EppsNet Archive: Continuous Improvement

If You Want to Be Great


If you want to be great, you need to learn about all the possible relevant ideas that have worked for others. You need to create new ideas, blend, adapt and prioritize them, and constantly test the best ideas to see which ones work for you. Only then can you fully implement — while continuously adjusting — the ideas that really work. — Apple’s People Have Dented the Universe — Can You? | OpenView Blog Read more →

5 Questions for Improvement


What is your target condition here? What is the actual condition now? What obstacles are now preventing you from reaching the target condition? Which one are you addressing now? What is your next step? (start of the next PDCA cycle) When can we go and see what we have learned from taking that step? — Mike Rother, Toyota Kata: Managing People for Improvement, Adaptiveness and Superior Results Read more →

Start by Visualizing Perfection


One can come at improvement from two angles: How can we make things suck less? or What is the ideal state that we should shoot for? I’m for the second option. It is the classic Lean approach to improvement, BTW: Start by visualizing perfection. — Mary Poppendieck Read more →

The Value is in the Struggle


I think it is very definitely worth the struggle to try and do first-class work because the truth is, the value is in the struggle more than it is in the result. The struggle to make something of yourself seems to be worthwhile in itself. — Richard Hamming Read more →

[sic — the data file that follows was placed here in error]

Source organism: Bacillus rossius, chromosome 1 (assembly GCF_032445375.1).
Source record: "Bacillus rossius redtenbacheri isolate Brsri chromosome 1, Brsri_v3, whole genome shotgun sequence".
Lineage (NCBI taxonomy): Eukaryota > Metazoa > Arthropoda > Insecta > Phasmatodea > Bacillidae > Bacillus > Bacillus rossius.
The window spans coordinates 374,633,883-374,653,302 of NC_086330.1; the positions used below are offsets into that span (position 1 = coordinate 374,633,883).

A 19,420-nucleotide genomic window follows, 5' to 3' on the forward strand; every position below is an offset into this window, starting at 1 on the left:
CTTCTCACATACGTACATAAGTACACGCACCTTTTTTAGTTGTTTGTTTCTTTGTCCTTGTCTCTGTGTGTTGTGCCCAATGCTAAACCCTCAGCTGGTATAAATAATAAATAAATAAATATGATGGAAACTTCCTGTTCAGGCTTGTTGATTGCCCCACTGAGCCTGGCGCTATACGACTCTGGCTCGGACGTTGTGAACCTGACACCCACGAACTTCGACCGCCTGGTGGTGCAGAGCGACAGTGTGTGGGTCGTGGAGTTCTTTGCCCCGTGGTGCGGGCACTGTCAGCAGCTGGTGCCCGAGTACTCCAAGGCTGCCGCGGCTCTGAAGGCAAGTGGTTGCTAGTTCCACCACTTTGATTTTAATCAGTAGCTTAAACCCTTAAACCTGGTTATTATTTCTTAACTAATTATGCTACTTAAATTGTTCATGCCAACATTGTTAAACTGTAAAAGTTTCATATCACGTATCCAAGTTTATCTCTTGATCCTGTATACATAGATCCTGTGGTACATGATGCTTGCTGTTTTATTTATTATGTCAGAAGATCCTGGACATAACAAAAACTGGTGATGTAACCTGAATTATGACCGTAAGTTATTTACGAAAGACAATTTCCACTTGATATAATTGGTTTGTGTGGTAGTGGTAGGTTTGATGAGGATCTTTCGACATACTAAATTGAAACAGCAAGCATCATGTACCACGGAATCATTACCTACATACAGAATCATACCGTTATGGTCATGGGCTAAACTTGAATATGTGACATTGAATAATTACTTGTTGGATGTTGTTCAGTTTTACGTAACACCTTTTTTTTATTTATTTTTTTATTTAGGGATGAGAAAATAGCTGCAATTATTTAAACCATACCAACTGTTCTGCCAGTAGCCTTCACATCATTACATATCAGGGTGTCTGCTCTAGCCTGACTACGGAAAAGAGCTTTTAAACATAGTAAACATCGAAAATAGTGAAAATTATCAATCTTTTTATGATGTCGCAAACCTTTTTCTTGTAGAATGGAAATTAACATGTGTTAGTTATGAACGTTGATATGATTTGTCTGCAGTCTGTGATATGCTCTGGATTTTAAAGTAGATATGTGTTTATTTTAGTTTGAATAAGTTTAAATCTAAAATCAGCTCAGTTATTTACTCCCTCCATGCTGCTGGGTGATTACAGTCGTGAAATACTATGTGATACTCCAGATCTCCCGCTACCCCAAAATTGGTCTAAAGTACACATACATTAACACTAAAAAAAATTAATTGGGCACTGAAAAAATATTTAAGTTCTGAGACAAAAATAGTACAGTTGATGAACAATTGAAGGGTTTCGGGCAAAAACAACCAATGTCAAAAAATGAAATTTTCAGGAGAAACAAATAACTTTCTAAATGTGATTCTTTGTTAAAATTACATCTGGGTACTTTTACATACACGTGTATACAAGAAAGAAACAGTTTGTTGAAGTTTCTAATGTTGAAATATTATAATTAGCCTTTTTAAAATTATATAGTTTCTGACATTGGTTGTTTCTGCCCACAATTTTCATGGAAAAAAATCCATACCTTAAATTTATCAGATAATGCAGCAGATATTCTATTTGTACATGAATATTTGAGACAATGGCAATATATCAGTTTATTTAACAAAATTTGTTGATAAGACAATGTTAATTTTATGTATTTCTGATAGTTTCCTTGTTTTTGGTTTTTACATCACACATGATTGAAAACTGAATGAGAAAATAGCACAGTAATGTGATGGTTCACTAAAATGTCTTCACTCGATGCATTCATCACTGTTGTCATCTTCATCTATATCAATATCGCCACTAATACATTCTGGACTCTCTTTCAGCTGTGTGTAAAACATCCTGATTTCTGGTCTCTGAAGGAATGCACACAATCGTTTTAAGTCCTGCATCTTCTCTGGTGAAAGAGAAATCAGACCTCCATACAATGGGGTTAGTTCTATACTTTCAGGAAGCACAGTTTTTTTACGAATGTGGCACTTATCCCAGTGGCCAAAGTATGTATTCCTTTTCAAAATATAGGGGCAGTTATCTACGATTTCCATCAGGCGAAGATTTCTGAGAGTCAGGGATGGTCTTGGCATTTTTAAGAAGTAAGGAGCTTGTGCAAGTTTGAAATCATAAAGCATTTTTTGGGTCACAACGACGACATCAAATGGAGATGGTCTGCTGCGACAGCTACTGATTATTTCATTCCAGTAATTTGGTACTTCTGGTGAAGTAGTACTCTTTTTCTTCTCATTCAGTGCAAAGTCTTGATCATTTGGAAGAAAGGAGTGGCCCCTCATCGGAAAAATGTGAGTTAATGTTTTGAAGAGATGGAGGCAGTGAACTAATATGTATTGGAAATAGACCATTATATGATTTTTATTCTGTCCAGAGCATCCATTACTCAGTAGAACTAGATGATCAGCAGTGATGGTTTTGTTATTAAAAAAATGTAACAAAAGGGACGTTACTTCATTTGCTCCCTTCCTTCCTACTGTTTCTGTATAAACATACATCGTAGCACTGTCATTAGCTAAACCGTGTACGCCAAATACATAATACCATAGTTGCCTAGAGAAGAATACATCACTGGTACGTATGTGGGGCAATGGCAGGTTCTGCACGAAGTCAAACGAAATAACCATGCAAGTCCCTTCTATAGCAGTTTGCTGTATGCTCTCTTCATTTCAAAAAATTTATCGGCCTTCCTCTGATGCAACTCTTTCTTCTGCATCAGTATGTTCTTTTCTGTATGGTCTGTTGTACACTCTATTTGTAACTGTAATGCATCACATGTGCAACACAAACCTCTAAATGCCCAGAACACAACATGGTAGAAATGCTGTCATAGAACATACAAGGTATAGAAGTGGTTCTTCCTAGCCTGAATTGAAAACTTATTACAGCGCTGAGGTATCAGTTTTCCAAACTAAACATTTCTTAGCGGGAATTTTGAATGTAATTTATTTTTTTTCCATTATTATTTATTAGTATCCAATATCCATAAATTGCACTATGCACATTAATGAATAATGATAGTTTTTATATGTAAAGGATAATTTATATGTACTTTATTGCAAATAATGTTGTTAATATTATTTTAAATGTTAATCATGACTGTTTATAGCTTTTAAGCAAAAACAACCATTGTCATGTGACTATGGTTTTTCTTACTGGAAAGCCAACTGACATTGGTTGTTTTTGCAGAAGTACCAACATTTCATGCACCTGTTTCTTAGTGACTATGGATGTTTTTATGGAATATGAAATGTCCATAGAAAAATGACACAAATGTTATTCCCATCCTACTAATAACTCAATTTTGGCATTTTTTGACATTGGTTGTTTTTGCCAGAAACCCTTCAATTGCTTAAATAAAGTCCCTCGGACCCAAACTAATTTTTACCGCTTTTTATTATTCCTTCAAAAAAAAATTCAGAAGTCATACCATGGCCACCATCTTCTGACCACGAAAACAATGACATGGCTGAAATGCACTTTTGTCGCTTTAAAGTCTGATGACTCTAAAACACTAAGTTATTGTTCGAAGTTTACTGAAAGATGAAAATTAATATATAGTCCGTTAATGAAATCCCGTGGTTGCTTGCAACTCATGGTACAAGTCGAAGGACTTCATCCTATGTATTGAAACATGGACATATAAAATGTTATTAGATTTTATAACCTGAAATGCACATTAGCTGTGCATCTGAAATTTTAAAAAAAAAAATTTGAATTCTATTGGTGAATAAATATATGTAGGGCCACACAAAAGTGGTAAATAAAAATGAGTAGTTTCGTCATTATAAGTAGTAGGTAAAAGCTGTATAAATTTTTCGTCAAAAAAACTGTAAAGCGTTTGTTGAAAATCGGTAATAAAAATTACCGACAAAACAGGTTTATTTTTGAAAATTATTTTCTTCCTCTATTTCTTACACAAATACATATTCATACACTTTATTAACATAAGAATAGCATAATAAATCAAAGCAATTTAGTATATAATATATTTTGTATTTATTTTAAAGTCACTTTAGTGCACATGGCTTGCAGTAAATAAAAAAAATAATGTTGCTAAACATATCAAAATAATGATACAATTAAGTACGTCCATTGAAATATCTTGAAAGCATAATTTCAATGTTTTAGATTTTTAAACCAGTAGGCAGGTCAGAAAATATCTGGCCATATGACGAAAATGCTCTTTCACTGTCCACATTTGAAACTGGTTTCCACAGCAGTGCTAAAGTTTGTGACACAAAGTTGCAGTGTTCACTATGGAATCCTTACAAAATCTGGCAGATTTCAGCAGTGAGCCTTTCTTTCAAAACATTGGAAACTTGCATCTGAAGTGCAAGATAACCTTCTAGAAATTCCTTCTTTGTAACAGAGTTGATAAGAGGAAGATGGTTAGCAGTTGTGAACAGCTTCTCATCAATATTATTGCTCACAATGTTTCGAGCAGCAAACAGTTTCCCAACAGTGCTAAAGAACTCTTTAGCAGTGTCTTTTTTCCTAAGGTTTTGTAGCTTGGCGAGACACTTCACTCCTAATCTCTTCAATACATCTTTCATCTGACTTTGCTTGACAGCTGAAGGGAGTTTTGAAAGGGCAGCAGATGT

Why Don’t You Go Ahead and Do Something?


We place the highest value on actual implementation and taking action. There are many things one doesn’t understand and therefore, we ask them why don’t you just go ahead and take action; try to do something? You realize how little you know and you face your own failures and you simply can correct those failures and redo it again and at the second trial you realize another mistake or another thing you didn’t like so you can redo it once again. So by constant improvement, or, should I say, the improvement based upon action, one can rise to the higher level of practice and knowledge. — Fujio Cho, President, Toyota Motor Corporation, 2002 Read more →

Scrum Doesn’t Do Anything


In the end it doesn’t matter what names you use for your processes, good people will do good work and continuously improve what they do. So much of the discussion around Lean versus Scrum (etc.) is about marketing hype, selling consulting and training services, and cornering the market with new name-brands. . . . Scrum is not a methodology, it is not a process. It is a simple framework underpinned by some common sense principles. Scrum offers individuals and organizations the opportunity to continuously improve the way they work. It provides a space for people to behave like human beings, with trust, respect and passion. That’s about it. But that is huge. — Tobias Mayer Read more →